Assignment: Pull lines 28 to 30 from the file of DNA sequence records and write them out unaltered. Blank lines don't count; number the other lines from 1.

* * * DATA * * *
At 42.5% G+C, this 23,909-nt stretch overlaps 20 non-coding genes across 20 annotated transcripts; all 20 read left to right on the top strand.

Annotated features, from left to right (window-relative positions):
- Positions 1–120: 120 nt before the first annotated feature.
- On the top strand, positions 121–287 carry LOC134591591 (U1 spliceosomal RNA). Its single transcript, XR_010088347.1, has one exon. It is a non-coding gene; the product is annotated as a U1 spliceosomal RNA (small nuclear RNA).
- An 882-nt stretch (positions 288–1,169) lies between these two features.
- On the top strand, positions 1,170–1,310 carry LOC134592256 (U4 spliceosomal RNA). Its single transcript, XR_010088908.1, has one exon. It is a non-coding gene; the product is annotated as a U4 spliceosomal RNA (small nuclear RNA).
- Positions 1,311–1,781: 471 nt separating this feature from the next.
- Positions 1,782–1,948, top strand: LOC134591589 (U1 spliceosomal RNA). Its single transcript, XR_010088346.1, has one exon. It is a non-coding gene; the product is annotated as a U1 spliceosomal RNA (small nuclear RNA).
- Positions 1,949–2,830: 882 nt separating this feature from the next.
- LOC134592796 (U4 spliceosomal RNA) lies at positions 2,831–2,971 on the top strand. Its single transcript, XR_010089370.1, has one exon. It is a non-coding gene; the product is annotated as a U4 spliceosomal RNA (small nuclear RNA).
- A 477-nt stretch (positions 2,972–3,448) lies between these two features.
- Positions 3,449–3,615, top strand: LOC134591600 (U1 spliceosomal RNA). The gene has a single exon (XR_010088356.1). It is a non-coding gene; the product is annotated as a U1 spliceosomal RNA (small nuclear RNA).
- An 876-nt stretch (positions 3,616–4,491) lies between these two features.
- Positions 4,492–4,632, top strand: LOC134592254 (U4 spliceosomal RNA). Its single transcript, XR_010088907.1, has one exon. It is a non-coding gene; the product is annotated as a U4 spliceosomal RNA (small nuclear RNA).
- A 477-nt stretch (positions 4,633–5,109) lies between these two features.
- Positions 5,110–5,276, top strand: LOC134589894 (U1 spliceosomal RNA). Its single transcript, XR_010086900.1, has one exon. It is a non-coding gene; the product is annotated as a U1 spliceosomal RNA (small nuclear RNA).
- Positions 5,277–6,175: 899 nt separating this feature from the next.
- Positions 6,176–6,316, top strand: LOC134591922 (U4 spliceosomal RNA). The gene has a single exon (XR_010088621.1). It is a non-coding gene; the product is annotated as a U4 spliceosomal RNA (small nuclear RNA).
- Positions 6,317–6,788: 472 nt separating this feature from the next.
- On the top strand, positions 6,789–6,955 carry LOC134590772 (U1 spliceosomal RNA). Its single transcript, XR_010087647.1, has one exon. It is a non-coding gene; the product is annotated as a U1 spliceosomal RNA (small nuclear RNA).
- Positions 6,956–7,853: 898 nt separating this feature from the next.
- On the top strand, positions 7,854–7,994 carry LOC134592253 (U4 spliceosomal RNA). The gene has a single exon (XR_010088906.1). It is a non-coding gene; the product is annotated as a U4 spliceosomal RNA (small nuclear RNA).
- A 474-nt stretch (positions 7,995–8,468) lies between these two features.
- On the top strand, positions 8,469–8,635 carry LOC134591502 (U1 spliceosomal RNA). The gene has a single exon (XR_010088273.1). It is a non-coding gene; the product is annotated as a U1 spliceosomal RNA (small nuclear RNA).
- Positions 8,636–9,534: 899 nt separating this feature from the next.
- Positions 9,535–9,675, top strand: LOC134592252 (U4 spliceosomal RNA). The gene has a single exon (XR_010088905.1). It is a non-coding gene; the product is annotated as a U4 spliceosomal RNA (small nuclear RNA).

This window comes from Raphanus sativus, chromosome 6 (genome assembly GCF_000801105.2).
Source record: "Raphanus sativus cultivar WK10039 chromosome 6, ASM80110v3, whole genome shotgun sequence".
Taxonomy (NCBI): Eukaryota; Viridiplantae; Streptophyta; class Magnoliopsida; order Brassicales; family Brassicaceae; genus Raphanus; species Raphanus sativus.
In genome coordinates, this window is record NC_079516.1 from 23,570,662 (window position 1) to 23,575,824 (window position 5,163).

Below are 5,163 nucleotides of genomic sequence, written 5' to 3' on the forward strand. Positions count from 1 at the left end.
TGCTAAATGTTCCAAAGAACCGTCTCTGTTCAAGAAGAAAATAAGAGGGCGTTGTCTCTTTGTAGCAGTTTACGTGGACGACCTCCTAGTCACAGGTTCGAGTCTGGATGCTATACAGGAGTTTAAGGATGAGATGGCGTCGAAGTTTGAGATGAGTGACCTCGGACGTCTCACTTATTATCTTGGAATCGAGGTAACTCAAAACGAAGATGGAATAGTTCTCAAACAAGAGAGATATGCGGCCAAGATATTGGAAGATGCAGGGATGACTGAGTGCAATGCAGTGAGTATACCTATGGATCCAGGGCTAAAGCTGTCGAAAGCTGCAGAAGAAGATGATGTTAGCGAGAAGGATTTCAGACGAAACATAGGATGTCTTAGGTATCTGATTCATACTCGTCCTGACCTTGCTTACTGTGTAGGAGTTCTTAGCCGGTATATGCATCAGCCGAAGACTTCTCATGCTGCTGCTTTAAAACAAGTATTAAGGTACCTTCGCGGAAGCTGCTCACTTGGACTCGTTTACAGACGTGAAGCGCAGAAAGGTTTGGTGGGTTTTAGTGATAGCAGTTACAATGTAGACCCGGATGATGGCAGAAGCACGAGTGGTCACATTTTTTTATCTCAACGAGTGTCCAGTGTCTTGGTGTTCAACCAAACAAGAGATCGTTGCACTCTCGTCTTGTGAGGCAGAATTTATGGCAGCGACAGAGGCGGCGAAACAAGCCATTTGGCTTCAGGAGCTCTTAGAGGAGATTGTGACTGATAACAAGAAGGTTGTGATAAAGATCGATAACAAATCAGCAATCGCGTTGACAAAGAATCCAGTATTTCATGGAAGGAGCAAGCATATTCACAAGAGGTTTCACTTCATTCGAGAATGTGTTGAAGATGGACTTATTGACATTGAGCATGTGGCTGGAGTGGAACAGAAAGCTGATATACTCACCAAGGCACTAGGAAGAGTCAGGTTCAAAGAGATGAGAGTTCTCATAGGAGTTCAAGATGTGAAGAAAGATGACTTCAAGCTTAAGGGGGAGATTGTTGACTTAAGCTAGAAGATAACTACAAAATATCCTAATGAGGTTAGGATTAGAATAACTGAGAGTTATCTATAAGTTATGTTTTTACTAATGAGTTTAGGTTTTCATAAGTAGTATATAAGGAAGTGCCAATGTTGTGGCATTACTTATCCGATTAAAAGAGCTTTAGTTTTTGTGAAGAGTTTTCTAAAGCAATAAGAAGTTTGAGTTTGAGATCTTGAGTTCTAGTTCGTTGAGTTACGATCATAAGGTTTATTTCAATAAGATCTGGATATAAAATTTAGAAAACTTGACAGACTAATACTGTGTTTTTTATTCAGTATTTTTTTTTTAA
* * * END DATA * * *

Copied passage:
Source record: "Raphanus sativus cultivar WK10039 chromosome 6, ASM80110v3, whole genome shotgun sequence".
Taxonomy (NCBI): Eukaryota; Viridiplantae; Streptophyta; class Magnoliopsida; order Brassicales; family Brassicaceae; genus Raphanus; species Raphanus sativus.
In genome coordinates, this window is record NC_079516.1 from 23,570,662 (window position 1) to 23,575,824 (window position 5,163).